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Tim Collins to meet with Troubles victims’ group over legacy remarks

The former Colonel of the Royal Irish Regiment, Tim Collins is running as a candidate for the Ulster Unionist Party in North Down (Andrew Parsons/PA)
The former Colonel of the Royal Irish Regiment, Tim Collins is running as a candidate for the Ulster Unionist Party in North Down (Andrew Parsons/PA)

Westminster candidate Tim Collins is to meet with a group representing victims of the Northern Ireland Troubles after he was criticised for remarks about the Government’s Legacy Act, his party leader Doug Beattie has said.

Ulster Unionist leader Mr Beattie praised the retired colonel who he described as an “exceptional orator” and “very thoughtful”.

Mr Collins, known for a rousing pre-battle speech he made while serving in the British Army in Iraq in 2003, is running as a candidate for the party in North Down.

However, during his campaign the veteran has made a series of remarks which have generated media attention. This included him stating he backs controversial new legacy laws because Northern Ireland “has to move on”.

The Ulster Unionist Party opposes the Legacy Act in which investigations for unresolved Troubles have moved to a new truth recovery body, the Independent Commission for Reconciliation and Information Recovery (ICRIR).

Doug Beattie behind a desk working on a laptop
Doug Beattie said Mr Collins had said things which ‘wouldn’t have been my personal view’ (Jonathan McCambridge/PA)

Mr Beattie said there were things Mr Collins had said which “wouldn’t have been my personal view”.

He added: “I think the one that I had to speak to him most about is the issue about legacy and understanding legacy a bit more.

“We have got a date already where he is going down to meet South East Fermanagh Foundation to talk to them about it.

“He has been explained an understanding, the whole issue about legacy. Not just the Legacy Bill we have now which is not good and we can’t support it but also what went before it, the Stormont House Agreement legacy mechanism.

“That was the one where we had to speak to Tim.”

He added: “We announced him (as a candidate) and everyone wanted to interview him nearly immediately and we just didn’t have time to make sure he understands all of the policies; there are a lot of them.”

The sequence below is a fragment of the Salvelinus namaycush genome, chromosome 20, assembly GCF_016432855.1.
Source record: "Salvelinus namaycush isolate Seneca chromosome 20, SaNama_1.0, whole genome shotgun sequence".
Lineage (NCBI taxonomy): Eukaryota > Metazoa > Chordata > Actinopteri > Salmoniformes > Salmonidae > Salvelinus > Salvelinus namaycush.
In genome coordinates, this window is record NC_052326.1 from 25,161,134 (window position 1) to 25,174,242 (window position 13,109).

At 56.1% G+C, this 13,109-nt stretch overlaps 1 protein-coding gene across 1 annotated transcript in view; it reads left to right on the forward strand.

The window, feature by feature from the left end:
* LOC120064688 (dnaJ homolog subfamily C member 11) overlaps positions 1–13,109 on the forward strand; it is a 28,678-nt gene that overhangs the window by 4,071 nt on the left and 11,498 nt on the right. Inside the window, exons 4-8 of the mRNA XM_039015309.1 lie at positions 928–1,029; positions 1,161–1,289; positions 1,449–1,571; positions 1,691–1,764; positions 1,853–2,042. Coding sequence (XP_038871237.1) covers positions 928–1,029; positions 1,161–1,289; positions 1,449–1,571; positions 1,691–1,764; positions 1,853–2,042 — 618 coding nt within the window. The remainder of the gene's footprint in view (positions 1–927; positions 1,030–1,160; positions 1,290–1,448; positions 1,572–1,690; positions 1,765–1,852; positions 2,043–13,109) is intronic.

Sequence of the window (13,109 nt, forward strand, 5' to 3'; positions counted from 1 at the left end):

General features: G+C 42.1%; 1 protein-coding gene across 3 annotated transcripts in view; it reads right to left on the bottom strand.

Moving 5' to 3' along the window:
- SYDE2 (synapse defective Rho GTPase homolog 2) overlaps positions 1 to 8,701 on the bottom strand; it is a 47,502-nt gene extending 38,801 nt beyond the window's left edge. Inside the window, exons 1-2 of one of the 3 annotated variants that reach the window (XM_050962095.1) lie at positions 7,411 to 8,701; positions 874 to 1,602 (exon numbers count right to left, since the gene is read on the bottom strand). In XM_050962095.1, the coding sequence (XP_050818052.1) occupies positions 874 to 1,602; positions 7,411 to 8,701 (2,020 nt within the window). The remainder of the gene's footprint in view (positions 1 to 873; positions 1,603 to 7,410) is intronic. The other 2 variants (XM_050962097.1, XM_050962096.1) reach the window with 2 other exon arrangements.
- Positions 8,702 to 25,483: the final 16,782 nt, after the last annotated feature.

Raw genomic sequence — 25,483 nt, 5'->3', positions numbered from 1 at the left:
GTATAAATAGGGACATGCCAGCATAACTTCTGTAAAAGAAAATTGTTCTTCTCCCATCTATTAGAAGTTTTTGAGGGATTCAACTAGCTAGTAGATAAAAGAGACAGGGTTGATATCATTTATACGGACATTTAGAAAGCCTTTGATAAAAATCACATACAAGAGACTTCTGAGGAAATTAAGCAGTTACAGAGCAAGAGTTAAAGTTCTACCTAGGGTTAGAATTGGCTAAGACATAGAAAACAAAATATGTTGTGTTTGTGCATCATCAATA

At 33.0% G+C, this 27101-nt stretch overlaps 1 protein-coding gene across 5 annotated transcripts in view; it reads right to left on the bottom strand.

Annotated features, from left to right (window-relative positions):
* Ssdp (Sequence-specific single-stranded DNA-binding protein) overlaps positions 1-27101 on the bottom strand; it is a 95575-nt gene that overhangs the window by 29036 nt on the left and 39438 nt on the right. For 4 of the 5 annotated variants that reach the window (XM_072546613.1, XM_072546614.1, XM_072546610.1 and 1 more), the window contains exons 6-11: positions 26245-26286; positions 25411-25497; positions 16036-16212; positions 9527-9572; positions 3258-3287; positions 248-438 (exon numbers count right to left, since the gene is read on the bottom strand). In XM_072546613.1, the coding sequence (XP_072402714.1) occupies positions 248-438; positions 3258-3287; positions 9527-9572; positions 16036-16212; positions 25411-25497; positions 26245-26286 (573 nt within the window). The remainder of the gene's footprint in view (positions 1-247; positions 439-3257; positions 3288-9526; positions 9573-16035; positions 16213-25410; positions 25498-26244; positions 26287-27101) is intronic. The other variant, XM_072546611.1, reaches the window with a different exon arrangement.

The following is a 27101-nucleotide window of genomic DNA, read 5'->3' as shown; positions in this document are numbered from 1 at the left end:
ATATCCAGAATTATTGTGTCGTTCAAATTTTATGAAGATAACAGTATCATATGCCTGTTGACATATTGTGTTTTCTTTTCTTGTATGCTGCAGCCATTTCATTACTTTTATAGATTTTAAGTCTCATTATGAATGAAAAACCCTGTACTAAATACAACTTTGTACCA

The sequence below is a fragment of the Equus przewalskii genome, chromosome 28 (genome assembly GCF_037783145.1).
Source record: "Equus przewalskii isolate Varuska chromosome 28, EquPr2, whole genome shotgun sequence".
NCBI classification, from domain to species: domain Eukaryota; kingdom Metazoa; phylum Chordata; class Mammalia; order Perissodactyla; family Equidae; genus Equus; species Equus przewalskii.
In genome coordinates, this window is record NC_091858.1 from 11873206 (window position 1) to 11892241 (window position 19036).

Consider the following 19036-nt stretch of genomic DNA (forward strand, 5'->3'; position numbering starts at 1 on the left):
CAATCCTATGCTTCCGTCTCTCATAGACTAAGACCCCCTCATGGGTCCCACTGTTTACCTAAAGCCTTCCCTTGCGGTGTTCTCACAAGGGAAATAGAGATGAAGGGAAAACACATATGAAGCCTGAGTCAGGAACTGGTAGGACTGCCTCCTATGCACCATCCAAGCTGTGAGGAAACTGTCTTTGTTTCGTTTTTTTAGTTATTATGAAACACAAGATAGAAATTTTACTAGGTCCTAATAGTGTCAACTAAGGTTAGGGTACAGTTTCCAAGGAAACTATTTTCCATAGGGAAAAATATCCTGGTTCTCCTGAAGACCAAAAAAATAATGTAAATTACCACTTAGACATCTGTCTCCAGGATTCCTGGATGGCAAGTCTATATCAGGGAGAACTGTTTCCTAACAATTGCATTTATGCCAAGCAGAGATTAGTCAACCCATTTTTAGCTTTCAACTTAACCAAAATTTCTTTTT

Mr Beattie praised the campaign run by his former commanding officer in North Down.

He said: “I think Tim is an exceptional orator. He is very thoughtful, very compassionate. If people knew the Tim Collins I know, the Tim Collins who would not take body armour in a combat situation until he made sure every single one of his men were issued body armour.

“The Tim Collins who in the middle of the night was told in Canada that one of his soldiers’ parachutes hadn’t opened and he’d sadly passed away, who in the middle of the night grabbed me and drove from Edmonton to Calgary just so he could go to the body.

“If people saw that compassionate side of Tim they would have a better understanding of the man who is standing here now.

“As a person who leads, yes he’s a tough leader when he was leading but there’s a compassion to that man that people probably haven’t seen yet.

“They will see it over the coming weeks and months when he is elected.”

Mr Beattie also said that Mr Collins had previously been approached to run as a candidate by the DUP before he decided to stand as an Ulster Unionist.

He said: “I didn’t bring Tim in. He was courted by the DUP last year to get into politics to win the seat back from the Alliance Party.

“He then came to me and said he had been asked to run and I told him the reality is you won’t get the Lady Sylvia Hermon (former North Down MP) vote.

“I said to Tim you need to bring these people back to that pro-union family once more and he said then he wanted to run for the Ulster Unionist Party.

“We announced him as our candidate. That clearly annoyed some people.”